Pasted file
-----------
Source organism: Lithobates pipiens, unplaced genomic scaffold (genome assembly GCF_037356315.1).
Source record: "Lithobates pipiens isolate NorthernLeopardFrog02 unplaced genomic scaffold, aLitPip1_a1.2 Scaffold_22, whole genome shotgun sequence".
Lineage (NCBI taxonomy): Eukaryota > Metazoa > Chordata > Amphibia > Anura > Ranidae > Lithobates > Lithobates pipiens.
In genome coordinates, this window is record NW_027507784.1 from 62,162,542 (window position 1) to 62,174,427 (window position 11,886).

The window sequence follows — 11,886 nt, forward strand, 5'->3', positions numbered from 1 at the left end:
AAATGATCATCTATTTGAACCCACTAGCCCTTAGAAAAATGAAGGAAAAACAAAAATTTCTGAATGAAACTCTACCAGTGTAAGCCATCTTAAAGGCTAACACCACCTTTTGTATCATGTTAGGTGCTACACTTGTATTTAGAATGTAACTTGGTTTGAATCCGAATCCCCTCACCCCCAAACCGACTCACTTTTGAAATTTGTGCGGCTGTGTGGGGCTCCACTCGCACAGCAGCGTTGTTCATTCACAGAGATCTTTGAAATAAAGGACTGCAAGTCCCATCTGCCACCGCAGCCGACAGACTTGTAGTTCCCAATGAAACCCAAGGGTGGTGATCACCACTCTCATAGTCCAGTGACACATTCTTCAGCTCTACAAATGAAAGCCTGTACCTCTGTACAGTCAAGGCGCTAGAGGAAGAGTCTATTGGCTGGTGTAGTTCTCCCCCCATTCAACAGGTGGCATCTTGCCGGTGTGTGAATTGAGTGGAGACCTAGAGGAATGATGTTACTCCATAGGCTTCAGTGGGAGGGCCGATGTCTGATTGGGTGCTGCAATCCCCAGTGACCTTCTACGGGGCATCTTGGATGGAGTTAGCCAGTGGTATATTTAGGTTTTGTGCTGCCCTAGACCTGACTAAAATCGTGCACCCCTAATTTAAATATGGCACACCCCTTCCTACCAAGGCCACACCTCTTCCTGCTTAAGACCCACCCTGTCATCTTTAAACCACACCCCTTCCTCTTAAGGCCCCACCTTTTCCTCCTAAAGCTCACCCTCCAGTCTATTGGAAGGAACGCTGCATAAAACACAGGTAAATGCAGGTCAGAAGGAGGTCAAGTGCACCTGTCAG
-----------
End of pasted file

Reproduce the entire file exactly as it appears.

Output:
Source organism: Lithobates pipiens, unplaced genomic scaffold (genome assembly GCF_037356315.1).
Source record: "Lithobates pipiens isolate NorthernLeopardFrog02 unplaced genomic scaffold, aLitPip1_a1.2 Scaffold_22, whole genome shotgun sequence".
Lineage (NCBI taxonomy): Eukaryota > Metazoa > Chordata > Amphibia > Anura > Ranidae > Lithobates > Lithobates pipiens.
In genome coordinates, this window is record NW_027507784.1 from 62,162,542 (window position 1) to 62,174,427 (window position 11,886).

The window sequence follows — 11,886 nt, forward strand, 5'->3', positions numbered from 1 at the left end:
AAATGATCATCTATTTGAACCCACTAGCCCTTAGAAAAATGAAGGAAAAACAAAAATTTCTGAATGAAACTCTACCAGTGTAAGCCATCTTAAAGGCTAACACCACCTTTTGTATCATGTTAGGTGCTACACTTGTATTTAGAATGTAACTTGGTTTGAATCCGAATCCCCTCACCCCCAAACCGACTCACTTTTGAAATTTGTGCGGCTGTGTGGGGCTCCACTCGCACAGCAGCGTTGTTCATTCACAGAGATCTTTGAAATAAAGGACTGCAAGTCCCATCTGCCACCGCAGCCGACAGACTTGTAGTTCCCAATGAAACCCAAGGGTGGTGATCACCACTCTCATAGTCCAGTGACACATTCTTCAGCTCTACAAATGAAAGCCTGTACCTCTGTACAGTCAAGGCGCTAGAGGAAGAGTCTATTGGCTGGTGTAGTTCTCCCCCCATTCAACAGGTGGCATCTTGCCGGTGTGTGAATTGAGTGGAGACCTAGAGGAATGATGTTACTCCATAGGCTTCAGTGGGAGGGCCGATGTCTGATTGGGTGCTGCAATCCCCAGTGACCTTCTACGGGGCATCTTGGATGGAGTTAGCCAGTGGTATATTTAGGTTTTGTGCTGCCCTAGACCTGACTAAAATCGTGCACCCCTAATTTAAATATGGCACACCCCTTCCTACCAAGGCCACACCTCTTCCTGCTTAAGACCCACCCTGTCATCTTTAAACCACACCCCTTCCTCTTAAGGCCCCACCTTTTCCTCCTAAAGCTCACCCTCCAGTCTATTGGAAGGAACGCTGCATAAAACACAGGTAAATGCAGGTCAGAAGGAGGTCAAGTGCACCTGTCAG